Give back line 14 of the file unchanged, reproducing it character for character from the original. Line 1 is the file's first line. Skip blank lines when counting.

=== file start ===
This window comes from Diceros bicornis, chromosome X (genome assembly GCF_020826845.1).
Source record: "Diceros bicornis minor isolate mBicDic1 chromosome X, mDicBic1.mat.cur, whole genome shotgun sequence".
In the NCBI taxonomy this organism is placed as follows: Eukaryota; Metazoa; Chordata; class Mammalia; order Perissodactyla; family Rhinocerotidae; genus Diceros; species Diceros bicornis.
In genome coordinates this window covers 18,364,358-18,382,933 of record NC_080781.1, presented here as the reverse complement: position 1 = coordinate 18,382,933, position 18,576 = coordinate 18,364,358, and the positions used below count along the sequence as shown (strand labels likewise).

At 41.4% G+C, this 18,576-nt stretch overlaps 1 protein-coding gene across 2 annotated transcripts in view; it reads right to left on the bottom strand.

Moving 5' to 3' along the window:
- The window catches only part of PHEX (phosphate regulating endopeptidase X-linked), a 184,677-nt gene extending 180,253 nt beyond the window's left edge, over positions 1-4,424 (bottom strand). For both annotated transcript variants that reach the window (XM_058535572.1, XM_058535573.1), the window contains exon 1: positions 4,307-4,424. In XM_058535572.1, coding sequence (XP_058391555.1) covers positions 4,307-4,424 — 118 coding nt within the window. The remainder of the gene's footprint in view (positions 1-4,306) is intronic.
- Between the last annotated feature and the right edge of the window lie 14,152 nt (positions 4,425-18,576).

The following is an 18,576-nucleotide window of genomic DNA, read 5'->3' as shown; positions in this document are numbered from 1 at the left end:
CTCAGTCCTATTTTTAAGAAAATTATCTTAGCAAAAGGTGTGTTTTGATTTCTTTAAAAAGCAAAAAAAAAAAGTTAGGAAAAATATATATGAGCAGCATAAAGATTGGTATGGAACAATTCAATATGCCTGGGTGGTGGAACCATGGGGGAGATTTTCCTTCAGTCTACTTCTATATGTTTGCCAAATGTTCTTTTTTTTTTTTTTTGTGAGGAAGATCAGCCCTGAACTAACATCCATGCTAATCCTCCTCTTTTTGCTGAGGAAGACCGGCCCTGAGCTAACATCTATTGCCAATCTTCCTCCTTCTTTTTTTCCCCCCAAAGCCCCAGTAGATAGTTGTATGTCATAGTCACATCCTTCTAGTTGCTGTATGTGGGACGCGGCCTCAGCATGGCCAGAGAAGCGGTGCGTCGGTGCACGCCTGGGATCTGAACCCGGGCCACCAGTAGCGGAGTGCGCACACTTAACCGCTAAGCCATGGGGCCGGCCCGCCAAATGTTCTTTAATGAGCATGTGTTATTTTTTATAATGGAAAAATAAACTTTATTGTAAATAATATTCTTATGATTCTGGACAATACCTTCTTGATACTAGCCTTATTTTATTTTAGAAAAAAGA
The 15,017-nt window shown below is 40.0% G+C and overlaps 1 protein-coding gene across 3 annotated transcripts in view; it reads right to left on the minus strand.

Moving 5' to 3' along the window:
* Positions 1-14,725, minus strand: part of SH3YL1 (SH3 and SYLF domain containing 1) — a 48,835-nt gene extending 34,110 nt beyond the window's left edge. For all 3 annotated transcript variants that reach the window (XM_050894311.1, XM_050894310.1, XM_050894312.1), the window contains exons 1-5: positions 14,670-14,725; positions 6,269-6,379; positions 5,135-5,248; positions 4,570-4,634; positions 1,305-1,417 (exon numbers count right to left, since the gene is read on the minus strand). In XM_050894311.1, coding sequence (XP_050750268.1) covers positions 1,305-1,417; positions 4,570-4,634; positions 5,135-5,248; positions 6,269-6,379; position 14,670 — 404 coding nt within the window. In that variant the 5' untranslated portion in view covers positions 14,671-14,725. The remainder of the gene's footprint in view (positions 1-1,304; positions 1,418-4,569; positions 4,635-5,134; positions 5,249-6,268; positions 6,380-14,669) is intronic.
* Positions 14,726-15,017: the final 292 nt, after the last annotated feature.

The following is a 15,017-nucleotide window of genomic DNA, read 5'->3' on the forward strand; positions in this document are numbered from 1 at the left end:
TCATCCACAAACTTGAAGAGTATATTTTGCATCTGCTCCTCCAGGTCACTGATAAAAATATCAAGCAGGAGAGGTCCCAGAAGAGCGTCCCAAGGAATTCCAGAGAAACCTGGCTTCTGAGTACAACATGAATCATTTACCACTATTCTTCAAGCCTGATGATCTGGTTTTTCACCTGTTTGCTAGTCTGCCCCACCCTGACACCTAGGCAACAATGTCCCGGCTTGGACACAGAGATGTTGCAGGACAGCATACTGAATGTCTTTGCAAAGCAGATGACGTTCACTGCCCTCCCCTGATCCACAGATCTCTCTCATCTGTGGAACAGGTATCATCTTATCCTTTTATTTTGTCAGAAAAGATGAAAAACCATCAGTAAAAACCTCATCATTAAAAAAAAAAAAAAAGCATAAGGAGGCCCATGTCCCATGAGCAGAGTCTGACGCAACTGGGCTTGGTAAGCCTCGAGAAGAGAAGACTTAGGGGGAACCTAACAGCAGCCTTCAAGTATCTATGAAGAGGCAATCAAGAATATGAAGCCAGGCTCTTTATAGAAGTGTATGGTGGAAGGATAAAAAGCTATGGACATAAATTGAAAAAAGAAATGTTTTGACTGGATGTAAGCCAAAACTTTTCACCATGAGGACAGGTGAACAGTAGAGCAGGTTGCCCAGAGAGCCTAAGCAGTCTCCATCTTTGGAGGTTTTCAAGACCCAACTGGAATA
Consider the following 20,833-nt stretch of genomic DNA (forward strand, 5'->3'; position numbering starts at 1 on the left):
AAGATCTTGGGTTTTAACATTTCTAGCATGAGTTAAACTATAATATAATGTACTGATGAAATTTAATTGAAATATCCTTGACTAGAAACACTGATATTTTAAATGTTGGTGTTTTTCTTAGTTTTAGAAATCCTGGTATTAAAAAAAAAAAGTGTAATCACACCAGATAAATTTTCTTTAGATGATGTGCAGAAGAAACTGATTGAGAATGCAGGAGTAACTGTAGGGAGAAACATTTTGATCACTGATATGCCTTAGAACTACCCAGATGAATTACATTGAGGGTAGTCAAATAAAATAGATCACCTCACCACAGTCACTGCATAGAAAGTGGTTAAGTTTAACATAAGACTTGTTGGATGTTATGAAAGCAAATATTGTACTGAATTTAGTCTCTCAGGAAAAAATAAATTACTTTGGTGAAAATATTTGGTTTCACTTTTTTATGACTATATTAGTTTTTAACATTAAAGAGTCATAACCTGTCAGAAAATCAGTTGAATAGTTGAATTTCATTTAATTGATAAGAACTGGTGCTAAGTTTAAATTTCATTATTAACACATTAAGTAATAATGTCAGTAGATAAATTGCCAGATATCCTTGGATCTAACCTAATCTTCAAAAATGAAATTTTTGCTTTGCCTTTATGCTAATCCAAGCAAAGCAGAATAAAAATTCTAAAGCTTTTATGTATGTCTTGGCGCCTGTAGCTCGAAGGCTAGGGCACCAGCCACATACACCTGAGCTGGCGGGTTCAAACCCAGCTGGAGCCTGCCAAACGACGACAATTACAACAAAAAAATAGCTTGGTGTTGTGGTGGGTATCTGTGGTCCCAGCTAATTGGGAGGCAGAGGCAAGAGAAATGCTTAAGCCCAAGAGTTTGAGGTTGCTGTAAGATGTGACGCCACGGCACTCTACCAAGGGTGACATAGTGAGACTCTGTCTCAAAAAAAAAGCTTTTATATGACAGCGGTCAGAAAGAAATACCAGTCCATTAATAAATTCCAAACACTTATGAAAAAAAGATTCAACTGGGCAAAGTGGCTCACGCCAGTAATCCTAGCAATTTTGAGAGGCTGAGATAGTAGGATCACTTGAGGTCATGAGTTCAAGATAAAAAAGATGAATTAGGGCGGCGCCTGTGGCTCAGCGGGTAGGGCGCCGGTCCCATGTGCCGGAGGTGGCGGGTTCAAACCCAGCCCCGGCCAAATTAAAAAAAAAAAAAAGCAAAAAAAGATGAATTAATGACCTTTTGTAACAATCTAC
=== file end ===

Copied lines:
* Positions 14,726-15,017: the final 292 nt, after the last annotated feature.